In February of 2003, the finalists were winnowed down to the plans of two contenders: Libeskind's and that of the "Think" team, comprised of several other prominent architects and landscape designers. The latter centered on two towers that mimicked the original, but were instead two empty lattice-work frames that could later house cultural facilities. A press war waged over the next few weeks. Some deemed Libeskind's gaping memorial pit ghoulish, while others considered the Think's group's empty towers skeletal. Both sides retained public–relations firms to put their opposing viewpoints before the public, but in the end, Bloomberg was said to have liked Libeskind's public squares and park, and the governor's office favored it as well.
Architecture critics, media pundits, and average New Yorkers hailed Libeskind's plan for the WTC site. As McGuigan pointed out in Newsweek, New York City is "a place with fewer great examples of contemporary design than any major Western metropolis, a place where development decisions are made by big–shouldered moneymen." Choosing "someone of Libeskind's caliber for this historic project," McGuigan continued, "is a turning point for architecture and for the city, and it sends a clear signal that the public has an appetite for innovative design." It was a sentiment echoed by Goldberger in the New Yorker. "The architectural bar has been raised in New York," he noted. "Ten months ago, it was hard to imagine that the official plan for Ground Zero would be produced by one of the most innovative architects in the world."
Libeskind was planning to move to New York City, to a home and office in Lower Manhattan, to begin work on the project. He has two adult sons and a young daughter. His wife, Nina, works closely with him in his practice, managing the 130–employee office and dealing with the plethora of non–creative details involving new projects, including an extension to the Denver Art Museum in Colorado, a new addition to the Royal Ontario Museum (adding 40,000 square feet) in Toronto, Canada, and a new Jewish Museum in San Francisco, California. He still dabbles in music, and even designed and directed an opera based on the life of St. Francis of Assisi at Berlin's Deutsche Oper in 2002. Architecture remained his primary passion, however, and he was eager to begin work on the Lower Manhattan project, slated for completion by September 11, 2006. As he told Time journalist Richard Lacayo just after his plan was chosen, "I shaped the entire site to speak to the traces of the event and to its significance," he reflected. "But we also want to reassert its vitality."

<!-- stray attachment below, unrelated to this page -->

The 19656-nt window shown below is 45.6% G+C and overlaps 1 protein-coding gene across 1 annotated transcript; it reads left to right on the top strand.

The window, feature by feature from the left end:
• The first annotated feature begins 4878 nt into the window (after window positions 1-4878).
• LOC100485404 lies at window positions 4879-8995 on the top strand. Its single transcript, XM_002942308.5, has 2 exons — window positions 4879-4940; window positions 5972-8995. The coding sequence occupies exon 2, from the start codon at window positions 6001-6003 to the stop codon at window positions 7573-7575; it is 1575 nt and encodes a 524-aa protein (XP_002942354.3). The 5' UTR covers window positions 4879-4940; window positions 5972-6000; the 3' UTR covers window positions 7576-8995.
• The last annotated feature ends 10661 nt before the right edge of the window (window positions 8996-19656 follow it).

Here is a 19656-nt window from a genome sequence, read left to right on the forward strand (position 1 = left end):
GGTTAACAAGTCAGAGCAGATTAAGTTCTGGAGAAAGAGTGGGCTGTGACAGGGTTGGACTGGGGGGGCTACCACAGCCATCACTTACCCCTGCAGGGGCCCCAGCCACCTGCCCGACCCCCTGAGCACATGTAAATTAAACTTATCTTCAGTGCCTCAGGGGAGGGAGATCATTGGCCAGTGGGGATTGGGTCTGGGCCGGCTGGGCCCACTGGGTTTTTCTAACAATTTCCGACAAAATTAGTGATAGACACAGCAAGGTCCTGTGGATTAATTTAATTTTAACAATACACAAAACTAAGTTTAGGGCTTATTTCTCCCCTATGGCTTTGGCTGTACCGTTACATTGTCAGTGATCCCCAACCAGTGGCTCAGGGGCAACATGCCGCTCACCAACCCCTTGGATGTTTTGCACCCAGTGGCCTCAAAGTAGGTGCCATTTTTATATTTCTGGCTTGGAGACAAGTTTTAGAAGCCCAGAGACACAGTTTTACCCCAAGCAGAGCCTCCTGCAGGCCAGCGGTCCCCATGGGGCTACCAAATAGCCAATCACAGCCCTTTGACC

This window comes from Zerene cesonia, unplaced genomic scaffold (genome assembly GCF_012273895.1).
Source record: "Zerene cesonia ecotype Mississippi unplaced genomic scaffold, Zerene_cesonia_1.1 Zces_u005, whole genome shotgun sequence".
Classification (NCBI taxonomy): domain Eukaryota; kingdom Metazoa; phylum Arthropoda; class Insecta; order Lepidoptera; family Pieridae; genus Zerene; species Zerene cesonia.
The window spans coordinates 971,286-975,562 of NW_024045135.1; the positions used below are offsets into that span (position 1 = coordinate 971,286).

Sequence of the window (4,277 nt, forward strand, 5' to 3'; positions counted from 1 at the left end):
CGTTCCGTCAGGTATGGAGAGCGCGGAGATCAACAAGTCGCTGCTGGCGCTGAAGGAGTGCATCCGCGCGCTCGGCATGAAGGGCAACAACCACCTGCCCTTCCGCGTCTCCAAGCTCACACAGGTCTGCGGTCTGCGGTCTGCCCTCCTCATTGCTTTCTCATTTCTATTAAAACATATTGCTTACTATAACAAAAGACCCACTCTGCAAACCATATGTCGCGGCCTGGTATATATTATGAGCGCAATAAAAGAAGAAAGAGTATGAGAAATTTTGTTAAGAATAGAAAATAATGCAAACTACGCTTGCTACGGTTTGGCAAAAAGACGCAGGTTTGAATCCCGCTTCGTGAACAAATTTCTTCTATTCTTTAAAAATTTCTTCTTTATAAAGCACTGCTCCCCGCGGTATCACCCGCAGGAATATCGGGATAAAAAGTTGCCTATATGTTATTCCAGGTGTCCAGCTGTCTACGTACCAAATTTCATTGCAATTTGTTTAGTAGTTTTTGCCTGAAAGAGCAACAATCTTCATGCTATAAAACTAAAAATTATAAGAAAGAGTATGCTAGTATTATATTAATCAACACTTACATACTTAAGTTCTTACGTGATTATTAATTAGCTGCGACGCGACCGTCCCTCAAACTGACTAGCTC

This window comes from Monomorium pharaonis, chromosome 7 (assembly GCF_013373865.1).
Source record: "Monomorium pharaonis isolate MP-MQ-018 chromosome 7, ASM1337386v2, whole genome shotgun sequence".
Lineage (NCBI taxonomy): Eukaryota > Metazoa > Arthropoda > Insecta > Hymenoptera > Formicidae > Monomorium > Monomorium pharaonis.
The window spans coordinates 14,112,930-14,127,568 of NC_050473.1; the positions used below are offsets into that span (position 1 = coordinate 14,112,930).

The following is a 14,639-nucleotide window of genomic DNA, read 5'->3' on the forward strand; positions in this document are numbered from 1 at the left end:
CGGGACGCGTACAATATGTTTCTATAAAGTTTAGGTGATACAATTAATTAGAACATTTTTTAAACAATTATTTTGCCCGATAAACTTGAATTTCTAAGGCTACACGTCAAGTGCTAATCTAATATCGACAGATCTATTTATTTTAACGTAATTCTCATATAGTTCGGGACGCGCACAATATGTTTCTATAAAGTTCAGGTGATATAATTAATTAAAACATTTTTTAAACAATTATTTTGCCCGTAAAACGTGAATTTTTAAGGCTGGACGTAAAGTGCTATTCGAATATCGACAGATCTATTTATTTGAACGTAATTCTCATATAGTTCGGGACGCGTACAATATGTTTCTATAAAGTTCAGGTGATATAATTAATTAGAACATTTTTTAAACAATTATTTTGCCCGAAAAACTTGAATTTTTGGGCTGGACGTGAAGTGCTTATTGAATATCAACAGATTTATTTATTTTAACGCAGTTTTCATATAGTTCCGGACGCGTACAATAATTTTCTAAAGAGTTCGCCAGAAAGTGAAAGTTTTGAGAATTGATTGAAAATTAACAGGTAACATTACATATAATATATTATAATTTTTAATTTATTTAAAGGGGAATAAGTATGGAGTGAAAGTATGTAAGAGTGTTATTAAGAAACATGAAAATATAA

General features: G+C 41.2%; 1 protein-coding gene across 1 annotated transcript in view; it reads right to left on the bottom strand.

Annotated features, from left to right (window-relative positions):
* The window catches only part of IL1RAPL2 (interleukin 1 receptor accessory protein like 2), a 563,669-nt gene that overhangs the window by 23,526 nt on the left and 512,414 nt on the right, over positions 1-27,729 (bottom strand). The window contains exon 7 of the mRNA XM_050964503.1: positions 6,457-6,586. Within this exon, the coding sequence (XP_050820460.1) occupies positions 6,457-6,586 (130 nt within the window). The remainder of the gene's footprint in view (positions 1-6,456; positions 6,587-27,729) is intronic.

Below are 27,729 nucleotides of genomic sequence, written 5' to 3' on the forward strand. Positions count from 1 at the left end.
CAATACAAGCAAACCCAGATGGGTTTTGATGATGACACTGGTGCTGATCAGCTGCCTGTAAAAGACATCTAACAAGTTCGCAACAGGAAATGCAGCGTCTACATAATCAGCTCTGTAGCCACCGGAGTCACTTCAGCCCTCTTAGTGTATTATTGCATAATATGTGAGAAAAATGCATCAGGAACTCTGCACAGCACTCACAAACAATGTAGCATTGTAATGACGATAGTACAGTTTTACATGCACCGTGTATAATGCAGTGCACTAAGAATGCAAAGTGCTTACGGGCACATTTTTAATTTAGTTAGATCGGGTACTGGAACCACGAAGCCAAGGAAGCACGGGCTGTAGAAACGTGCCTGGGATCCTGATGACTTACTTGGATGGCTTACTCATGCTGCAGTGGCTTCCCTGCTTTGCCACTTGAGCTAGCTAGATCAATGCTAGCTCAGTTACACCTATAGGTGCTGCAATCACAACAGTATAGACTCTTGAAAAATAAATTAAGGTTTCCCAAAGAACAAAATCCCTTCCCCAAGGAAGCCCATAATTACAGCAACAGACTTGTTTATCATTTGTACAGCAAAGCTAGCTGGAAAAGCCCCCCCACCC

Between Zero and Infinity: Selected Projects in Architecture, Rizzoli International (New York City), 1981.
Chamber Works: Architectural Meditations on Themes from Heraclitus, Architectural Association (London, England), 1983.
Fishing from the Pavement, Nai Publishers (Rotterdam, The Netherlands), 1997.
Daniel Libeskind, Radix–Matrix: Architecture and Writings, translated from the German by Peter Green, Prestel (New York City), 1997.
Daniel Libeskind: The Space of Encounter, Universe/St. Martin's Press (New York City), 2000.
Building Design, September 15, 2000, p. 8.
BusinessWeek, February 24, 2003, pp. 110–12.
New Statesman, June 24, 2002, p. 36.
Newsweek, February 10, 2003, pp. 62–64; March 10, 2003, pp. 58–60.
New Yorker, March 10, 2003, p. 78.
New York Times, February 23, 2003, p. 54; July 15, 2003; August 1, 2003, p. A1; August 25, 2003.
Smithsonian, March 2003, p. 76.
Time, March 10, 2003, p. 58.
"Renaissance ROM announces $30 million lead gift from Michael Lee–Chin," Royal Ontario Museum, http://www.rom.on.ca/news/releases/public.php?mediakey=gfosuo3dvn (October 28, 2003).
— Carol Brennan